That is until the word got out, and now that it has, lawmakers are taking those staff raises back.
Members of the poor and disabled communities came to the Capitol to protest the deep cuts in state funding to their care and services that is supposed to help balance the state's budget.
News that Capitol staffers recently got raises didn't sit well with them.
"It makes me very angry. I hate it, and they shouldn't get raises," said Medi-Cal recipient Kathy Reed.
In the end, all the negative publicity pressured Assembly leaders to cancel the raises effective immediately.
"When the people say that despite the cuts and the savings we have achieved, they still don't approve of the timing or the appearance of these increases, and I certainly don't want that to detract on the job we have to do," said Assembly Speaker Karen Bass (D) of Los Angeles.
"For me, what happened was a mistake on our part as managers. We need to acknowledge and recognize, and we do, that in an economy this tough where Californians are hurting this bad, seeing something like this on our own staff is not the right thing to do," said Minority Leader (R) Mike Villines.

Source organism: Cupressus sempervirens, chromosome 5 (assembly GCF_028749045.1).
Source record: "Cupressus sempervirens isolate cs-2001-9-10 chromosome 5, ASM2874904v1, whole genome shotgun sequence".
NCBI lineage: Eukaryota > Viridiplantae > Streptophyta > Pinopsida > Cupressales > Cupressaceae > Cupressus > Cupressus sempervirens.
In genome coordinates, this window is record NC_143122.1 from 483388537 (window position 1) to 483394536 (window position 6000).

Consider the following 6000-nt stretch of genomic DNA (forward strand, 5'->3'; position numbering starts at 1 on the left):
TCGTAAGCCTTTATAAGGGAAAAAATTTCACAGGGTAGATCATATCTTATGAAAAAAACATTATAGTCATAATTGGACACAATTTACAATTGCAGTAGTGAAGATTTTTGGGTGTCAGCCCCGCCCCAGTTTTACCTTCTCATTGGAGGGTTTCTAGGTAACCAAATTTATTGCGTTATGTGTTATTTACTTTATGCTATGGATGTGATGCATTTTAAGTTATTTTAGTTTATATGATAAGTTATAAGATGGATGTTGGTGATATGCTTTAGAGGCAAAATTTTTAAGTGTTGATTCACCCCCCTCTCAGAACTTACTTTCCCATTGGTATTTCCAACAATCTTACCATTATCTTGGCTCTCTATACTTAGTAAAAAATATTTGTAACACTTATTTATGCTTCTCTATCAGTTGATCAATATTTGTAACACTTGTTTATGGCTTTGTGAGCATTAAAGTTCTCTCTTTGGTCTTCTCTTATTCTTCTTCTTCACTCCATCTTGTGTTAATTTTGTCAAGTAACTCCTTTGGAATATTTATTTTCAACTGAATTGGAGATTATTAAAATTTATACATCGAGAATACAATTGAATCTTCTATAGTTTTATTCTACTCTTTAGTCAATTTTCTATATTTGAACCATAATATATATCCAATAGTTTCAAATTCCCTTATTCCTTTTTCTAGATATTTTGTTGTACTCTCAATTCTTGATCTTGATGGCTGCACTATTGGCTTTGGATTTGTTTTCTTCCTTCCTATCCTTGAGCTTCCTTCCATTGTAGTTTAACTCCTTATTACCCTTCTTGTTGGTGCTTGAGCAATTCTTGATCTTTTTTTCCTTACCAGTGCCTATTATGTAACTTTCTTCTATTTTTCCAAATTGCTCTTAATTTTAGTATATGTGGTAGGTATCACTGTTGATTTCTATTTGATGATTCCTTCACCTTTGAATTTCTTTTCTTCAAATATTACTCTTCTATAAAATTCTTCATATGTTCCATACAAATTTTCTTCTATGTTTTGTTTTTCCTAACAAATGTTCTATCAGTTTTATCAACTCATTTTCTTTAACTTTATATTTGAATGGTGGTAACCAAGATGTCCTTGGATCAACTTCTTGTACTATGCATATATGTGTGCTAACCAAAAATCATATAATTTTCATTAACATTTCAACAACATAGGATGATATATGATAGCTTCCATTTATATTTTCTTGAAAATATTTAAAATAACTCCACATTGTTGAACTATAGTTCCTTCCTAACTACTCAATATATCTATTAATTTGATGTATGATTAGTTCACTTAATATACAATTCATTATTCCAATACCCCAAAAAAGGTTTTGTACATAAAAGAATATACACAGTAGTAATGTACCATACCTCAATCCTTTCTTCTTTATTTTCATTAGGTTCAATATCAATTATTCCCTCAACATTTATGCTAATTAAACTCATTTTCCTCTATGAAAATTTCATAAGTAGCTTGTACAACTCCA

Before taking away the raises, both Democrat and GOP leaders approved:
More than half a million in raises to 136 staffers, averaging between five and 5.5 percent. That affected less than 10 percent of total staff, but three dozen were already making six-figure salaries.
Speaker Bass and Assemblyman Villines said the aides had not gotten raises in years, and they felt their hardworking staff deserved it considering the long hours.
Still, taxpayer groups say the raises shouldn't have happened in the first place.
"This continues to demonstrate an absolute disconnect between our political elite and those that they're supposed to represent," said Jon Coupal from Howard Jarvis Taxpayers Association.
Assemblyman Villines said he will personally take a five percent cut in pay to show his staff he's willing to share the pain.
The Senate, on the other hand, continues to honor the pay freezes implemented in January.